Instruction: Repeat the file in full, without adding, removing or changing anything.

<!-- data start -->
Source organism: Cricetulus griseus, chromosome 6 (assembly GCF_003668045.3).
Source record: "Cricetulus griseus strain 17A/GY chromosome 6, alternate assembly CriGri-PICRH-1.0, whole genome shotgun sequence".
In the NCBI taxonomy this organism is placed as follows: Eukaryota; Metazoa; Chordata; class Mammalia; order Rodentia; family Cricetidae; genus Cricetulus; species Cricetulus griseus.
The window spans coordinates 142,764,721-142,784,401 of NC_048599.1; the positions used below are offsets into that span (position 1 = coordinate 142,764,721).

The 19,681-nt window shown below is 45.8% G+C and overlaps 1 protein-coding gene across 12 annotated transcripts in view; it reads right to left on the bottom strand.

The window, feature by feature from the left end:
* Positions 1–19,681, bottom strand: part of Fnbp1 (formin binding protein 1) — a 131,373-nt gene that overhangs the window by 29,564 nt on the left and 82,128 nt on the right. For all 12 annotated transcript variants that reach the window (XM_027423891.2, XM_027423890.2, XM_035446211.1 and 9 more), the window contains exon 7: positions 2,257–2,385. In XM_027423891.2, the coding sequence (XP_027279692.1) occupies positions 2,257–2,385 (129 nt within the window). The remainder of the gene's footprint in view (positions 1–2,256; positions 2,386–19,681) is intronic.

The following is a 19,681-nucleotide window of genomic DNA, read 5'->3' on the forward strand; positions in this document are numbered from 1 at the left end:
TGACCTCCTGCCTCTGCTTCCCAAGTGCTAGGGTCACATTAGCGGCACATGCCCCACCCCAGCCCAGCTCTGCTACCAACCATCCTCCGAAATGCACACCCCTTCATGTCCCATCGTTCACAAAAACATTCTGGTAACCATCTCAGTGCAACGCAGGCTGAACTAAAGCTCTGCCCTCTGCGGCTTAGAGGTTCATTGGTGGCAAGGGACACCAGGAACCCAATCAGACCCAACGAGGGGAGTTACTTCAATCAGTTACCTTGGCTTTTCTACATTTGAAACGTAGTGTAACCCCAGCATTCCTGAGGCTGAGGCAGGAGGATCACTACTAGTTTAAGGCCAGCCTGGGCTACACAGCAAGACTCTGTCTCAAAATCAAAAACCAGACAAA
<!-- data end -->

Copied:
Source organism: Cricetulus griseus, chromosome 6 (assembly GCF_003668045.3).
Source record: "Cricetulus griseus strain 17A/GY chromosome 6, alternate assembly CriGri-PICRH-1.0, whole genome shotgun sequence".
In the NCBI taxonomy this organism is placed as follows: Eukaryota; Metazoa; Chordata; class Mammalia; order Rodentia; family Cricetidae; genus Cricetulus; species Cricetulus griseus.
The window spans coordinates 142,764,721-142,784,401 of NC_048599.1; the positions used below are offsets into that span (position 1 = coordinate 142,764,721).

The 19,681-nt window shown below is 45.8% G+C and overlaps 1 protein-coding gene across 12 annotated transcripts in view; it reads right to left on the bottom strand.

The window, feature by feature from the left end:
* Positions 1–19,681, bottom strand: part of Fnbp1 (formin binding protein 1) — a 131,373-nt gene that overhangs the window by 29,564 nt on the left and 82,128 nt on the right. For all 12 annotated transcript variants that reach the window (XM_027423891.2, XM_027423890.2, XM_035446211.1 and 9 more), the window contains exon 7: positions 2,257–2,385. In XM_027423891.2, the coding sequence (XP_027279692.1) occupies positions 2,257–2,385 (129 nt within the window). The remainder of the gene's footprint in view (positions 1–2,256; positions 2,386–19,681) is intronic.

The following is a 19,681-nucleotide window of genomic DNA, read 5'->3' on the forward strand; positions in this document are numbered from 1 at the left end:
TGACCTCCTGCCTCTGCTTCCCAAGTGCTAGGGTCACATTAGCGGCACATGCCCCACCCCAGCCCAGCTCTGCTACCAACCATCCTCCGAAATGCACACCCCTTCATGTCCCATCGTTCACAAAAACATTCTGGTAACCATCTCAGTGCAACGCAGGCTGAACTAAAGCTCTGCCCTCTGCGGCTTAGAGGTTCATTGGTGGCAAGGGACACCAGGAACCCAATCAGACCCAACGAGGGGAGTTACTTCAATCAGTTACCTTGGCTTTTCTACATTTGAAACGTAGTGTAACCCCAGCATTCCTGAGGCTGAGGCAGGAGGATCACTACTAGTTTAAGGCCAGCCTGGGCTACACAGCAAGACTCTGTCTCAAAATCAAAAACCAGACAAA